You may wonder how, exactly, you can convince the tax assessor that your home is worth less than they think it is. The tax record for your home may contain inaccurate or incomplete information that leads the tax assessor to place too high a value on it. You can get a copy of the tax record at the tax assessor's office. Or, your municipality might make your assessment record available online.
Review the tax record for errors. Be especially sure to check the following:
If there is wrong or incomplete information on the records, let the tax assessor know so that the record can be corrected and the taxable value adjusted. But even if the tax record is accurate, you might disagree with the tax assessor's conclusion regarding the market value of your home. In that case, you will need to do more.
Two types of information can help you establish that the tax assessor has placed too high a taxable value on your home. The first (and most important) factor is how the assessor has treated homes similar to yours in the local area. The second is how much homes like yours are currently selling for, again focused on the local area.
Review the assessment records for homes in your community that resemble your own. You will find those records at the tax assessor's office. Finding comparable homes will take time and effort, but can be worth it if you believe that your home is truly over-valued. Try to find homes that have approximately the same square footage as yours and, preferably, are located in the same neighborhood or a nearby one. If similar homes have a taxable value lower than yours, this is strong evidence that you're over-assessed.
Consider this example. Caitlin and Marcelo own a three-bedroom ranch-style home in a subdivision with many homes like theirs. The taxable value of their home is $375,000. They believe this amount is too high. They check the records for a dozen similar homes in their subdivision and discover that the average taxable value of those homes is $340,000. Moreover, most have finished basements, and Caitlin and Marcelo do not have this amenity. The couple now has good evidence for claiming that the taxable value of their home is too high.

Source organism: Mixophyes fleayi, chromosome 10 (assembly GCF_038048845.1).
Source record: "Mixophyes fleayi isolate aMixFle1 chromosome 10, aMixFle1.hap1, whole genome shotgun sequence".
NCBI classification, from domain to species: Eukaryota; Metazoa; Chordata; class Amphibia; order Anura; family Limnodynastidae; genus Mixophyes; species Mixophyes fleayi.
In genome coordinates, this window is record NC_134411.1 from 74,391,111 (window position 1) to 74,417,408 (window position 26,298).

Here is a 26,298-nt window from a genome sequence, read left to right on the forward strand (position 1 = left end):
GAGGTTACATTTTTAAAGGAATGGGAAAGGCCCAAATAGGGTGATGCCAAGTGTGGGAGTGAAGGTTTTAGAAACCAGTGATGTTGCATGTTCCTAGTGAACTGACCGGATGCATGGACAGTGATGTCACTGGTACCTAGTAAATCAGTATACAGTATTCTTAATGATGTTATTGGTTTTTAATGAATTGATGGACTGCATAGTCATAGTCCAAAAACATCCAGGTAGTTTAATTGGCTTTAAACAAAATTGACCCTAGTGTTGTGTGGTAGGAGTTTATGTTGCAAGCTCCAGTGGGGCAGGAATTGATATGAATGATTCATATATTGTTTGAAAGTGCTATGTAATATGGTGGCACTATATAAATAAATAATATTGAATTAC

If you bought your house recently, the price you paid is excellent evidence of its current value. Regardless of when you bought your home, you should gather information about recent sales prices of similar homes in your community. Finding these sales prices may take some doing. For advice on gathering this kind of evidence, see Listing Your House: What List Price Should You Set? Some online resources such as Zillow can also be useful.
Try to avoid transactions in which the buyer has purchased a home from a relative, or at a foreclosure or property tax sale. The sales prices in such transactions may be artificially low and won't be convincing evidence of true market value.
You can also consider asking an experienced real estate broker to give you information about recent home sales in your area. You might need to pay a modest fee for such assistance. If the stakes are high, you can hire a private appraiser to gather the information and provide a written report, though this will be more expensive. A local lender or real estate broker might be able to recommend a qualified appraiser. If not, explore the Appraisal Institute website, which allows you to search for a professional assessor by zip code.
Note that if you recently refinanced your home or took out a home equity loan, the lender probably ordered a professional appraisal. Obtain a copy of it. It may give you powerful ammunition in your quest for a reduced taxable value.
After investigating the taxable value of your home, you might conclude that the number set by the assessor is too high. Contact your local taxing authority to find out what measures you can take to reduce the home's taxable value.